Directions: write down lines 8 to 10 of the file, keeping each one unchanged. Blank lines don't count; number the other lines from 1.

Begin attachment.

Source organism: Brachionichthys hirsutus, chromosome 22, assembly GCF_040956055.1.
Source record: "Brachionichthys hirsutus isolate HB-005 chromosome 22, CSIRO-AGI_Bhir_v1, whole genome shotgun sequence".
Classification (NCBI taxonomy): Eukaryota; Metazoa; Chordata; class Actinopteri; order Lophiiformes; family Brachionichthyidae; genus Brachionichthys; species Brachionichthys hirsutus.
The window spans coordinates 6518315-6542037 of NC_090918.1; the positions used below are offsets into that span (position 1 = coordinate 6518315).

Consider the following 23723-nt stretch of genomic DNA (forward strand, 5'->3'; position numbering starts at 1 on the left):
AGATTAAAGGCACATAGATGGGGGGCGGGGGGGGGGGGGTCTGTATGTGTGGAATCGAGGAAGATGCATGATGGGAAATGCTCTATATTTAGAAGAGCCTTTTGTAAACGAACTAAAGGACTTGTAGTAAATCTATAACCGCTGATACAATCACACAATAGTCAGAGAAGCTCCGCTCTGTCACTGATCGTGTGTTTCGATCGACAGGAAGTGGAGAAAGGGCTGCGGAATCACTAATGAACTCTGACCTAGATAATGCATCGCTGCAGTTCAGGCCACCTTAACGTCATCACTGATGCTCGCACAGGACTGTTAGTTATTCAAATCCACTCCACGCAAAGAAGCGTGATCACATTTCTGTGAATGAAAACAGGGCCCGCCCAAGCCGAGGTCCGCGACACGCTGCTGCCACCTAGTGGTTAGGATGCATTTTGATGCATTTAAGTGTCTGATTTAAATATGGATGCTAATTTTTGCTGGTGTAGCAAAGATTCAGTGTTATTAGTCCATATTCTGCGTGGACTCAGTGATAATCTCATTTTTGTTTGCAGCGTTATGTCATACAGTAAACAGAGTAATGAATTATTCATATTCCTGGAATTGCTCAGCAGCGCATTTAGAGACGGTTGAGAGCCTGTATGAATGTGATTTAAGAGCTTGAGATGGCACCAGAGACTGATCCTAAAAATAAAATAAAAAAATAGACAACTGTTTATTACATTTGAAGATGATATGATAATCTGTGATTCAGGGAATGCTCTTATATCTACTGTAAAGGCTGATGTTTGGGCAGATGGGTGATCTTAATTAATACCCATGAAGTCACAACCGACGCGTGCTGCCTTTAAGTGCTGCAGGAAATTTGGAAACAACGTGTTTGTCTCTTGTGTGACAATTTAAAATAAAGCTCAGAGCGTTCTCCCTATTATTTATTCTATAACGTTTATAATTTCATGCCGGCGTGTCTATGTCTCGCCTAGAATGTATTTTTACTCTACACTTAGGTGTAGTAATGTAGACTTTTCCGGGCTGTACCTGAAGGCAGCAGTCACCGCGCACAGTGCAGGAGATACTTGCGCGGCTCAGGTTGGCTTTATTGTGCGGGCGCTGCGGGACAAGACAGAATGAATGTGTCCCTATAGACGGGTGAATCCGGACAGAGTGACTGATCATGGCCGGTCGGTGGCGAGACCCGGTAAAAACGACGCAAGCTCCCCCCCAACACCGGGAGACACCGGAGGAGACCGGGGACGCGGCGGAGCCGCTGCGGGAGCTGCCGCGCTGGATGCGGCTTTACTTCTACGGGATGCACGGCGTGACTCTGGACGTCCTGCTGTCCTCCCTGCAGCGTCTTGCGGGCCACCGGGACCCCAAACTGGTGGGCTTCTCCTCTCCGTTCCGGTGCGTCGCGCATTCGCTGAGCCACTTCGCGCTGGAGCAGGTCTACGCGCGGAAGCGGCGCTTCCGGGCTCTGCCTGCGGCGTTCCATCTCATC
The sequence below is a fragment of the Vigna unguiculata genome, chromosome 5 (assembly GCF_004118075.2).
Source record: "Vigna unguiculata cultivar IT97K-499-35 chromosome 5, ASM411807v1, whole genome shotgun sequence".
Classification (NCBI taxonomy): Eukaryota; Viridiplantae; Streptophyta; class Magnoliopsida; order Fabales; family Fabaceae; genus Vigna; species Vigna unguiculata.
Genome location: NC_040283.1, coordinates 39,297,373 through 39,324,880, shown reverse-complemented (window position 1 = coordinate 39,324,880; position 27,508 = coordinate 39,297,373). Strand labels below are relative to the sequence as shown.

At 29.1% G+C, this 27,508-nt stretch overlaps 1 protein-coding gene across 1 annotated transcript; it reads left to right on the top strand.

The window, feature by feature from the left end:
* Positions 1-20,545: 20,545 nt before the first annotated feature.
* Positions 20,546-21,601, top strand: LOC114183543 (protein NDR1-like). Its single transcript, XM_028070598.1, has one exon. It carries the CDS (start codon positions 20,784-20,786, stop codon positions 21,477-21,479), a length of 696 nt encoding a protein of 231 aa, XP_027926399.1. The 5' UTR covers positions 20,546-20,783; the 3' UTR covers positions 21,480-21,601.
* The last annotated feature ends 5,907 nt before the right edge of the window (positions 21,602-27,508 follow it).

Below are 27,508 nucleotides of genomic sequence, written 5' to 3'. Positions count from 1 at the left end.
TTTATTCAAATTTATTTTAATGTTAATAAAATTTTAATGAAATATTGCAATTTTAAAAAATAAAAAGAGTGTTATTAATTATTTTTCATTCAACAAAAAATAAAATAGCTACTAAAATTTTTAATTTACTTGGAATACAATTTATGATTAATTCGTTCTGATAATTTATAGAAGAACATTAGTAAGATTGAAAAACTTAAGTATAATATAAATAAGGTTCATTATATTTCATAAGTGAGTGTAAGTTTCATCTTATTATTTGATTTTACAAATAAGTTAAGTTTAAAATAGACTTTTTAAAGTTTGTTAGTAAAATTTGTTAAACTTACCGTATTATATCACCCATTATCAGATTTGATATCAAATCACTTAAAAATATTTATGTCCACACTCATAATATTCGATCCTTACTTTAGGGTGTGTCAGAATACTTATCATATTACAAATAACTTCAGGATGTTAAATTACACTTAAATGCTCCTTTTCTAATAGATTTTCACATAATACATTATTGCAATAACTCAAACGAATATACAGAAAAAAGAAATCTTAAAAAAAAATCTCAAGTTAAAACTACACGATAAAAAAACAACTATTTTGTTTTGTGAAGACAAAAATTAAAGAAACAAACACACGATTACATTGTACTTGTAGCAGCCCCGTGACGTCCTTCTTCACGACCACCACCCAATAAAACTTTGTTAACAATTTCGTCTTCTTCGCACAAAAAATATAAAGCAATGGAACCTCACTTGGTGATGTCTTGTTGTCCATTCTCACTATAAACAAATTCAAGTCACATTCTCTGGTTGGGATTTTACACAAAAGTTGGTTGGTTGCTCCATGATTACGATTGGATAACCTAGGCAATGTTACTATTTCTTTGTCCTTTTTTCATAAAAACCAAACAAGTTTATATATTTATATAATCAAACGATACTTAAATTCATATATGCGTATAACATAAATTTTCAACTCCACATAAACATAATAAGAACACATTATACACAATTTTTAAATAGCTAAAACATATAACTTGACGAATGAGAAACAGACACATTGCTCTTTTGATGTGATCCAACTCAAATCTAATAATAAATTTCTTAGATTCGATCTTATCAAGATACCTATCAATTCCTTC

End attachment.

Source record: "Vigna unguiculata cultivar IT97K-499-35 chromosome 5, ASM411807v1, whole genome shotgun sequence".
Classification (NCBI taxonomy): Eukaryota; Viridiplantae; Streptophyta; class Magnoliopsida; order Fabales; family Fabaceae; genus Vigna; species Vigna unguiculata.
Genome location: NC_040283.1, coordinates 39,297,373 through 39,324,880, shown reverse-complemented (window position 1 = coordinate 39,324,880; position 27,508 = coordinate 39,297,373). Strand labels below are relative to the sequence as shown.